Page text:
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Article
April 1961

Distribution of Sialic Acids in the Human Eye

Author Affiliations

St. Louis
From the Department of Ophthalmology and the Oscar Johnson Institute, Washington University School of Medicine.; Special Fellow, National Institute of Neurological Diseases and Blindness, National Institutes of Health, U.S. Public Health Service (Dr. Haddad).

Arch Ophthalmol. 1961;65(4):563-564. doi:10.1001/archopht.1961.01840020565019
Abstract

Histochemical studies suggest the presence of acid mucopolysaccharides in a number of ocular tissues.1-4 Sialic acids have been found in the aqueous and vitreous humors.5 In order to characterize the glycoproteins of other ocular tissues, analyses for sialic acids were made in different parts of the human eye.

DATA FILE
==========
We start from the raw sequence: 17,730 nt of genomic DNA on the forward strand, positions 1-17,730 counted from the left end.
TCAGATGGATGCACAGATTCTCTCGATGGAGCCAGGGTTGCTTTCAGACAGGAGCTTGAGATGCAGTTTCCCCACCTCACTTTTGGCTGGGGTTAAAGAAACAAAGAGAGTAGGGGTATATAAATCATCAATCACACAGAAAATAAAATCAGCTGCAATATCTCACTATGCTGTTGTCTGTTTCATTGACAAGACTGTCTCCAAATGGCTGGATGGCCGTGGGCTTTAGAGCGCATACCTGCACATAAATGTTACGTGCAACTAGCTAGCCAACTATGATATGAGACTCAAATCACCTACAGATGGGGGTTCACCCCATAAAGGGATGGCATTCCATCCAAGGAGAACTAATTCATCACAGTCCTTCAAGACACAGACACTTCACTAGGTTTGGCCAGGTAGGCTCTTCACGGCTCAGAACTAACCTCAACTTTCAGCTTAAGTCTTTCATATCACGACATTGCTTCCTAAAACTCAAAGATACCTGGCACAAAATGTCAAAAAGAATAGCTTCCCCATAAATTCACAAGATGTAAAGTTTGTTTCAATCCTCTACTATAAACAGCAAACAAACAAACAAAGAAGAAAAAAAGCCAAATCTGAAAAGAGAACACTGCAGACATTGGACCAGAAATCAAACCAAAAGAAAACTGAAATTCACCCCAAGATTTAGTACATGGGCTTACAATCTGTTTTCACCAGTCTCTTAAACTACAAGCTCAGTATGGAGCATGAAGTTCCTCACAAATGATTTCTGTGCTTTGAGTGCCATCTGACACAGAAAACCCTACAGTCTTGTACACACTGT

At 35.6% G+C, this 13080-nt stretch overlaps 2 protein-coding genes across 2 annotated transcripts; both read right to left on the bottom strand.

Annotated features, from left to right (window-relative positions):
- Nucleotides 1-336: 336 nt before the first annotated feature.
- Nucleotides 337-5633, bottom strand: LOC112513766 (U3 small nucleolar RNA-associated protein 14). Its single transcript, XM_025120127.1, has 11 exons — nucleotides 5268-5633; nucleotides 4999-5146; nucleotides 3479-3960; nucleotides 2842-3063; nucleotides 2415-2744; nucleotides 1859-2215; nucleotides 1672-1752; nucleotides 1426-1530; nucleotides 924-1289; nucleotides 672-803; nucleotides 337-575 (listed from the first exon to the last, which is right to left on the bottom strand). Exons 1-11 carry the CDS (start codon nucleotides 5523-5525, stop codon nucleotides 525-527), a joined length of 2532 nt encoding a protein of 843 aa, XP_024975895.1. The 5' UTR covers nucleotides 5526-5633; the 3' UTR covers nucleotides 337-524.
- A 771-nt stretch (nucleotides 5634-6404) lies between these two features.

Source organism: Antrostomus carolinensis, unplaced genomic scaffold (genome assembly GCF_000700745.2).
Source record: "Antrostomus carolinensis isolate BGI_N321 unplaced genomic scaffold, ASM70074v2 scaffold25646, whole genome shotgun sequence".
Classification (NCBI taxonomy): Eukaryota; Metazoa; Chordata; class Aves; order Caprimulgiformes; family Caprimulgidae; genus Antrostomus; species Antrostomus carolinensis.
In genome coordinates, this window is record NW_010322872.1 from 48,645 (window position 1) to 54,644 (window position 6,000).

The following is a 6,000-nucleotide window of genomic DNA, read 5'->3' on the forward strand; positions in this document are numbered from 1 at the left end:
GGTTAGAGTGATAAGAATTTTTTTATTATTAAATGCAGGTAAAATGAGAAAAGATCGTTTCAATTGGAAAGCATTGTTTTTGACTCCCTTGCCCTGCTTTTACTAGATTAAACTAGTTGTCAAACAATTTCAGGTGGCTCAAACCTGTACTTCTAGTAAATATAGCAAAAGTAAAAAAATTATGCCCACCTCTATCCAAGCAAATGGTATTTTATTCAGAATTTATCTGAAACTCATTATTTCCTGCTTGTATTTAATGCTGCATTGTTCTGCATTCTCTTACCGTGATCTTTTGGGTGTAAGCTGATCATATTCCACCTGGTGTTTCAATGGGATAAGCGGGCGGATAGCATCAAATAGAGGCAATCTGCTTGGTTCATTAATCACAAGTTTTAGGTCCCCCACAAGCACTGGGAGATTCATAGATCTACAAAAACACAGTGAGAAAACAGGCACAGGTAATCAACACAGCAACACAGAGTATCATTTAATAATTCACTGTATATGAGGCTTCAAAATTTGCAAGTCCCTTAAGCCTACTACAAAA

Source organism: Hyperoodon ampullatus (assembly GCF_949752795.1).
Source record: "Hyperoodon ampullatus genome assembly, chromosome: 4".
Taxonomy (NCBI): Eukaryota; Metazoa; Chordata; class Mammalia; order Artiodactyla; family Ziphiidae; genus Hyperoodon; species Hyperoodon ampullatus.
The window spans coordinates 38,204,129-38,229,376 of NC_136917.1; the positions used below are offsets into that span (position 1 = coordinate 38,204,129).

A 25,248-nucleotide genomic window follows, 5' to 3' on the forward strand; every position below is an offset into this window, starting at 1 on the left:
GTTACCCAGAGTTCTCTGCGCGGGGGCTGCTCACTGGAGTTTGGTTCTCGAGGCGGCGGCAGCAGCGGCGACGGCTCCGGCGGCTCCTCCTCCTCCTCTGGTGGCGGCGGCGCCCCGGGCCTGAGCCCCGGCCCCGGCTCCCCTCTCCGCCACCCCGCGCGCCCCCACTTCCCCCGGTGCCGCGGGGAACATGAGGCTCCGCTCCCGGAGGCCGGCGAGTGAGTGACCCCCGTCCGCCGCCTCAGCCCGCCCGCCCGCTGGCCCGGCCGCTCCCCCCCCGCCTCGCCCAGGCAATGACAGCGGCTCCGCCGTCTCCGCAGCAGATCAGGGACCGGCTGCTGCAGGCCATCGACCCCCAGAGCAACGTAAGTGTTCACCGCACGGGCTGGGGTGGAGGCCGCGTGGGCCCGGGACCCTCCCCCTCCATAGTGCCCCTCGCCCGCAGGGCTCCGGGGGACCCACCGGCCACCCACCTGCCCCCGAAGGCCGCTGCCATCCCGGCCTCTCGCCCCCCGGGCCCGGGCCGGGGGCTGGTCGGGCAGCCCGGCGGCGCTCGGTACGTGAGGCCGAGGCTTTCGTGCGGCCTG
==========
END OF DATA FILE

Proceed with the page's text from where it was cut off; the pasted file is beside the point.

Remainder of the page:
Normal human eyes obtained at autopsy were provided by the eye bank. The anterior chamber was tapped first to collect the aqueous humor. The cornea was excised, and both epithelial and endothelial surfaces were scraped off. The lens was gently extracted, and its capsule was stripped off. The vitreous was collected in 2 portions: the more liquid anterior part and more viscous posterior fraction. The retina was stripped off the choroid and carefully cleared of adherent vitreous.

Each tissue was homogenized separately and heated with 0.1 N H2SO4 at 80 C for 1 hour. The sialic acids

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